Join our Mailing List

"We Tibetans are looking for a legitimate and meaningful autonomy, an arrangement that would enable Tibetans to live within the framework of the People’s Republic of China."

Q & A - What is causing tension between U.S. and China"

September 19, 2010

Andrew Quinn
Editing by Tim Dobbyn
Reuters India
September 16, 2010

WASHINGTON (Reuters) -- U.S. Treasury Secretary
Timothy Geithner sharpened his criticism of
China's exchange rates on Thursday at a
congressional hearing on Beijing's currency
policy, one of a lengthening list of issues
sparking tension between the two countries.

Below are some questions and answers about the
U.S.-China relationship, which is growing more
fractious as the two huge powers jostle for
political and economic influence around the world.


U.S. President Barack Obama has said the
U.S-China relationship will shape the 21st
Century, and on nearly every front that is
already happening. Trade between the two
countries is flourishing, cross-border investment
is increasingly a two-way street and Washington
and Beijing are taking halting steps toward
diplomatic cooperation on issues such as Iran's
nuclear program and the stand-off with North
Korea. The two have squared off over the future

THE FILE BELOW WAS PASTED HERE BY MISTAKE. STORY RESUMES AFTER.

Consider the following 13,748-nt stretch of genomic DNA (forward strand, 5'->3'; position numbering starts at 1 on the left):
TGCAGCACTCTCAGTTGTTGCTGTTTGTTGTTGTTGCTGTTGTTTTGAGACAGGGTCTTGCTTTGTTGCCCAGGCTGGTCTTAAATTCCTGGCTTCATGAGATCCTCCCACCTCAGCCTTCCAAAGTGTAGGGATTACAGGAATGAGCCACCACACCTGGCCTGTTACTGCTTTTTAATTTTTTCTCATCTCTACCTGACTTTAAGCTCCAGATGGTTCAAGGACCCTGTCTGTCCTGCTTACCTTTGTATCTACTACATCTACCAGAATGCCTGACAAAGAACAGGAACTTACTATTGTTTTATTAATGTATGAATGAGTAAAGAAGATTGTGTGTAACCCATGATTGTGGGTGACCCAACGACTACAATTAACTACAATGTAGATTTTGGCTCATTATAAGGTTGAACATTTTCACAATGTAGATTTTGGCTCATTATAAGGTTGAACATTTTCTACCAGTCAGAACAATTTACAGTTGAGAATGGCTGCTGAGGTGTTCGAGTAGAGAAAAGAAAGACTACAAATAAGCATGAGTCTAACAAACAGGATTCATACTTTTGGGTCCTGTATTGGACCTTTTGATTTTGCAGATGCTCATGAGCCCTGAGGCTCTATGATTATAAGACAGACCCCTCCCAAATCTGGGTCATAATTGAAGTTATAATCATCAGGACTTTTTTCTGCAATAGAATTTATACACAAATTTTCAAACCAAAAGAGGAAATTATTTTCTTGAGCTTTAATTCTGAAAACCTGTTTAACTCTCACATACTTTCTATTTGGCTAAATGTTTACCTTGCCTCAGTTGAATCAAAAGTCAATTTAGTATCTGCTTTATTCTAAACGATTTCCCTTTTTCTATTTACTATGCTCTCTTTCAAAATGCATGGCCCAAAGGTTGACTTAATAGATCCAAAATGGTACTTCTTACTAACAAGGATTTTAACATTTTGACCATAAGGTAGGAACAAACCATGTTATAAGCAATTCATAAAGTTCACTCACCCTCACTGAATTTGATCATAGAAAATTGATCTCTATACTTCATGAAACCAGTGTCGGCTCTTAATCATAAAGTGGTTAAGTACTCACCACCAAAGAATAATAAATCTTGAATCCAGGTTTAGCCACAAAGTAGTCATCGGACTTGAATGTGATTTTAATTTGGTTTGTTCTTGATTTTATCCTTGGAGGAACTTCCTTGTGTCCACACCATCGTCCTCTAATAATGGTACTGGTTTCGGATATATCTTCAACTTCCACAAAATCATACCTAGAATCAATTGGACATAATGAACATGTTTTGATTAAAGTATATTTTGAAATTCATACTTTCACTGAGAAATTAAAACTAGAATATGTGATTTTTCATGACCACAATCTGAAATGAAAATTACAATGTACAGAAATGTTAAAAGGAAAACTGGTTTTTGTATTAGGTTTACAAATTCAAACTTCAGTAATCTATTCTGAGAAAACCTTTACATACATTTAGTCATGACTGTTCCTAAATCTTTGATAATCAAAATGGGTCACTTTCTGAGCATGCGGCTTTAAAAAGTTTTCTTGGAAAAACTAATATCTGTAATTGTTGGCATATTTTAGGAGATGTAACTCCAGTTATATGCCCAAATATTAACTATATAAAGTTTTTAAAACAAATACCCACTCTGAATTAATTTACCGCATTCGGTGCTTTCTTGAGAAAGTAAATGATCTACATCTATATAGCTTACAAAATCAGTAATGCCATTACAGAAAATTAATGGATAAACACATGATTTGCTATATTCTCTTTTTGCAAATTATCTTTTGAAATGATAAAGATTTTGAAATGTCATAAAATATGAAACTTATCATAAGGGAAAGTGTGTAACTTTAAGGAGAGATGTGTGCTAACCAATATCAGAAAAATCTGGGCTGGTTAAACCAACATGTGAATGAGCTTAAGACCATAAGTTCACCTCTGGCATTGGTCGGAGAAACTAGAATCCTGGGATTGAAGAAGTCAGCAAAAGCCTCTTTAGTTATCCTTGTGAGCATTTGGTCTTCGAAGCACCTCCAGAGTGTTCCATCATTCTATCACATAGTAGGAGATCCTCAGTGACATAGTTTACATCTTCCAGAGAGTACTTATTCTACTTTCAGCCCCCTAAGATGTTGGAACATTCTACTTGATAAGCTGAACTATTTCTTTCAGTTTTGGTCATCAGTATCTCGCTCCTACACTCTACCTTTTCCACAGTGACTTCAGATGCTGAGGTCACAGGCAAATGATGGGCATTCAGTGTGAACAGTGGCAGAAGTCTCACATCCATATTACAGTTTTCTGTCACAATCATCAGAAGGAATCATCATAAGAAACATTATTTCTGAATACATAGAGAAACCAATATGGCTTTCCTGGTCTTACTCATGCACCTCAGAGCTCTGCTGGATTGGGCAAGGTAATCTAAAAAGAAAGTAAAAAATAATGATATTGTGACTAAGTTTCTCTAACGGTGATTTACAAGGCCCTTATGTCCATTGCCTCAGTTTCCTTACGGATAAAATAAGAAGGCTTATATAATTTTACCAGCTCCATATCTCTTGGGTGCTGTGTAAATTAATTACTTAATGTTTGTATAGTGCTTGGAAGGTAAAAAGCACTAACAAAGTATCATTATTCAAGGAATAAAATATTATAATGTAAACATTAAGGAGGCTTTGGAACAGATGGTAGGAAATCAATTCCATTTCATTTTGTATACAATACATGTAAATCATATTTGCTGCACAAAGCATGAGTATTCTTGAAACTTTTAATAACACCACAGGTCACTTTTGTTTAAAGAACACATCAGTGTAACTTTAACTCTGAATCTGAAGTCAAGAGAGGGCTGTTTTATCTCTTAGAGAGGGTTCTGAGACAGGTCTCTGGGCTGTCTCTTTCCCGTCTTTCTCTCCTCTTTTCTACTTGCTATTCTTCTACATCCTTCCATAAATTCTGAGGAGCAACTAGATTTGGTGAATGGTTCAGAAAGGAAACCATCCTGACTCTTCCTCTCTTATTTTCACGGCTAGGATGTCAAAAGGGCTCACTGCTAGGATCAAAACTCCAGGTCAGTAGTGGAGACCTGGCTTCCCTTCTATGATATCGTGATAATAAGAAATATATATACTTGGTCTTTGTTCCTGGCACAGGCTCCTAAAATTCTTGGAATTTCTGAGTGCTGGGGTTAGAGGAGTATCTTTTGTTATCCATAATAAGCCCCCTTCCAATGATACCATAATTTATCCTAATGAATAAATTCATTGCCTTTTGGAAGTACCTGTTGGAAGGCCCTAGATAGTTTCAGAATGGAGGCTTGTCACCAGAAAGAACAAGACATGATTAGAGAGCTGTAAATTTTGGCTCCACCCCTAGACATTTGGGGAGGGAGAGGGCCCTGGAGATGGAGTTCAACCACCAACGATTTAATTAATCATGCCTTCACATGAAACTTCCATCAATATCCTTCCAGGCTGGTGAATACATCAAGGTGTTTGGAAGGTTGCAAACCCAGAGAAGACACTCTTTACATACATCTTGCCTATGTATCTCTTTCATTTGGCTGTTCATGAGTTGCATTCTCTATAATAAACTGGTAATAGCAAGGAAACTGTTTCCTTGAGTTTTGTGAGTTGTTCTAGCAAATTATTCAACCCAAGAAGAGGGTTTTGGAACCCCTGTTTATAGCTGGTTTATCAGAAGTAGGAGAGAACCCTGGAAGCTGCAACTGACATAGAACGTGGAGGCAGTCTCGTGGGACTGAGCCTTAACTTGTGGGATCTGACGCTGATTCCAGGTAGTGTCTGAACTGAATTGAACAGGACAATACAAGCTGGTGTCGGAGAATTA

of the Internet, the military balance in East
Asia, human rights and climate change. The
breadth of the relationship has led some
commentators to predict that China and the United
States will ultimately become a "Group of 2,"
setting the global agenda and sidelining the
Group of 20 which includes a broad range of
developed and developing countries.

Neither the United States nor China has embraced
this idea, a notion which alarmed some of their
traditional allies. But it is clear that their
uneasy partnership will continue to deepen and
grow more complicated as the leaders of the
world's largest economy and the world's fastest
growing economy seek to figure out the road ahead.


Many U.S. lawmakers have charged that China has
engineered its economic rise in part by keeping
its currency, the yuan, artificially low against
the U.S. dollar -- an accusation that Beijing
rejects. But the U.S. trade deficit with China is
projected to approach $250 billion this year, and
U.S. manufacturers say the yuan needs to
appreciate by as much as 25 percent to 40 percent
to level the playing field. Political debate over
the currency issue has complicated Obama's
efforts to smooth relations with Beijing.